The company said the latest funding round was oversubscribed and closed quickly despite the challenging fundraising environment. The new capital will be used to expand Kennek’s engineering team and strengthen its market position in the UK while exploring expansion into other European markets. Barbod Namini, Partner at lead investor HV Capital, commented on the investment:

“Kennek has developed an ambitious and genuinely unique proposition which we think can be the foundation of the entire alternative lending space. […] It is a complicated market and a solution that brings together all information and stakeholders onto a single platform is highly compelling for both lenders & the ecosystem as a whole.”

The fintech lending space has grown rapidly in recent years, but many lenders still rely on legacy systems and manual processes that limit efficiency and scalability. Kennek aims to leverage open banking and data integration to provide lenders with a more streamlined, automated lending experience.

The seed funding will allow the London-based startup to continue developing its platform and expanding its team to meet demand from non-bank lenders looking to digitize operations. Kennek’s focus on the UK and Europe also comes amid rising adoption of open banking and open finance in the regions.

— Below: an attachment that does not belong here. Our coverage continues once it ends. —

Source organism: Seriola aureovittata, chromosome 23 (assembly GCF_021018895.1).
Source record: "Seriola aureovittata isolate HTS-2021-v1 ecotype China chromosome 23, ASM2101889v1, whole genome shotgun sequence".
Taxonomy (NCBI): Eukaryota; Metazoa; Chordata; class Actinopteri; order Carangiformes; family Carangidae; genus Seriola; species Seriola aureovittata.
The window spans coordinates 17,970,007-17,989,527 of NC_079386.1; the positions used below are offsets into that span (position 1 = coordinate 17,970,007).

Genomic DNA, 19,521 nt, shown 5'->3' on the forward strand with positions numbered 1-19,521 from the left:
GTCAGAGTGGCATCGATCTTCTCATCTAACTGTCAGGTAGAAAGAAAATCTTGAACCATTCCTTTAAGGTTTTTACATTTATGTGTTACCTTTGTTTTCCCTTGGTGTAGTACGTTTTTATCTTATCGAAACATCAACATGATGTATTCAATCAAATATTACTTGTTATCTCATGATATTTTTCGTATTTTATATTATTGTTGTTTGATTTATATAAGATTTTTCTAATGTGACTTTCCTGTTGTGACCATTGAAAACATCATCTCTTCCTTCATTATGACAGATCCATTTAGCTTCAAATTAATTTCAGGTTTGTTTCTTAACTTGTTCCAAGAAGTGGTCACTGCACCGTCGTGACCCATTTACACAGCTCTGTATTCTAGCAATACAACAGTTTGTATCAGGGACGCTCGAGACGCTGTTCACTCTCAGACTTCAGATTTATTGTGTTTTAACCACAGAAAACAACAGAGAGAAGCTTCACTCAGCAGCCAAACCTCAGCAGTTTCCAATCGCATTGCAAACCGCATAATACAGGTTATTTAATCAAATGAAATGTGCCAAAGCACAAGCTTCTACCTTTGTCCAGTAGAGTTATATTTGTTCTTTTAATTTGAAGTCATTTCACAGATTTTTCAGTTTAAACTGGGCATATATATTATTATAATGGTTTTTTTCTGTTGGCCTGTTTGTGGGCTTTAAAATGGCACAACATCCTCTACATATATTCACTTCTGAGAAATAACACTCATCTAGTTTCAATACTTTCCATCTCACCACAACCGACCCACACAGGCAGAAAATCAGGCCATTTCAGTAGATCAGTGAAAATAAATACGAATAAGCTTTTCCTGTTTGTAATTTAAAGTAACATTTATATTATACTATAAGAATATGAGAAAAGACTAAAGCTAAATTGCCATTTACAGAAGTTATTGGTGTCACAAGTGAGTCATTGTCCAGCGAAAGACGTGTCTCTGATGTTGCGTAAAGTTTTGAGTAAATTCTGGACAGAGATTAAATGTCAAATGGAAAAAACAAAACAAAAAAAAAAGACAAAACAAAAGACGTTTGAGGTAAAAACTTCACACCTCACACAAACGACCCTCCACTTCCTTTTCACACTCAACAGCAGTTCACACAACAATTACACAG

Featured Image Credit: Photo from; Thank you!

Radek Zielinski

Radek Zielinski is an experienced technology and financial journalist with a passion for cybersecurity and futurology.

Continue Reading


Fortune 500’s race for generative AI breakthroughs



Deanna Ritchie

As excitement around generative AI grows, Fortune 500 companies, including Goldman Sachs, are carefully examining the possible applications of this technology. A recent survey of U.S. executives indicated that 60% believe generative AI will substantially impact their businesses in the long term. However, they anticipate a one to two-year timeframe before implementing their initial solutions. This optimism stems from the potential of generative AI to revolutionize various aspects of businesses, from enhancing customer experiences to optimizing internal processes. In the short term, companies will likely focus on pilot projects and experimentation, gradually integrating generative AI into their operations as they witness its positive influence on efficiency and profitability.